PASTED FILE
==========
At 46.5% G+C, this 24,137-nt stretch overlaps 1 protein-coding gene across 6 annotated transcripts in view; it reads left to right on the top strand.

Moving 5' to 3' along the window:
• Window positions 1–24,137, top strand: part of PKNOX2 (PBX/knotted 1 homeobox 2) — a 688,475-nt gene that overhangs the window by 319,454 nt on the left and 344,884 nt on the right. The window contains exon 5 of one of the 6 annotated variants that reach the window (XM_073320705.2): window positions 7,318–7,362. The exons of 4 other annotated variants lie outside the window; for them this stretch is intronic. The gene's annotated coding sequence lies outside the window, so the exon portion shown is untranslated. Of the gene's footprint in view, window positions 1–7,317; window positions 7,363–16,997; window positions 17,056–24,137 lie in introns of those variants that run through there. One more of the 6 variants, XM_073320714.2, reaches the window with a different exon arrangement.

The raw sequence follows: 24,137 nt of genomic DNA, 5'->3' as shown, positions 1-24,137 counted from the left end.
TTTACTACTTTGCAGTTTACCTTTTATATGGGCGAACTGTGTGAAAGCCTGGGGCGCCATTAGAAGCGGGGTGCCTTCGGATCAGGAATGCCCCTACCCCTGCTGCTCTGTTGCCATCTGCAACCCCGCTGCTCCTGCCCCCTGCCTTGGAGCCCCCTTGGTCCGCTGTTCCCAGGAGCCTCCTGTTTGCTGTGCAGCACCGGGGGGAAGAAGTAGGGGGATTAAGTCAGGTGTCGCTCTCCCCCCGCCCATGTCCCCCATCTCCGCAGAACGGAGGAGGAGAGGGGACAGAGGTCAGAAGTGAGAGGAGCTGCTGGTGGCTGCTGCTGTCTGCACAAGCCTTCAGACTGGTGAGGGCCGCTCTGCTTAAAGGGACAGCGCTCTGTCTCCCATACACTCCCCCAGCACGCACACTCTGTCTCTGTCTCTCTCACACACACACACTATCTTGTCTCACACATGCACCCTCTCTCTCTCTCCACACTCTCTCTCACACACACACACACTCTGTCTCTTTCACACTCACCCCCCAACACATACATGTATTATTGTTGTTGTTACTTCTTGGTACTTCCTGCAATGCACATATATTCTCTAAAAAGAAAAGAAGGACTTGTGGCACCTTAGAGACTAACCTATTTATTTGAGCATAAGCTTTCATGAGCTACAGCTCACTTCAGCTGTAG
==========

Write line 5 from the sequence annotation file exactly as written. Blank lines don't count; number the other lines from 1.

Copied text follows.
TTTACTACTTTGCAGTTTACCTTTTATATGGGCGAACTGTGTGAAAGCCTGGGGCGCCATTAGAAGCGGGGTGCCTTCGGATCAGGAATGCCCCTACCCCTGCTGCTCTGTTGCCATCTGCAACCCCGCTGCTCCTGCCCCCTGCCTTGGAGCCCCCTTGGTCCGCTGTTCCCAGGAGCCTCCTGTTTGCTGTGCAGCACCGGGGGGAAGAAGTAGGGGGATTAAGTCAGGTGTCGCTCTCCCCCCGCCCATGTCCCCCATCTCCGCAGAACGGAGGAGGAGAGGGGACAGAGGTCAGAAGTGAGAGGAGCTGCTGGTGGCTGCTGCTGTCTGCACAAGCCTTCAGACTGGTGAGGGCCGCTCTGCTTAAAGGGACAGCGCTCTGTCTCCCATACACTCCCCCAGCACGCACACTCTGTCTCTGTCTCTCTCACACACACACACTATCTTGTCTCACACATGCACCCTCTCTCTCTCTCCACACTCTCTCTCACACACACACACACTCTGTCTCTTTCACACTCACCCCCCAACACATACATGTATTATTGTTGTTGTTACTTCTTGGTACTTCCTGCAATGCACATATATTCTCTAAAAAGAAAAGAAGGACTTGTGGCACCTTAGAGACTAACCTATTTATTTGAGCATAAGCTTTCATGAGCTACAGCTCACTTCAGCTGTAG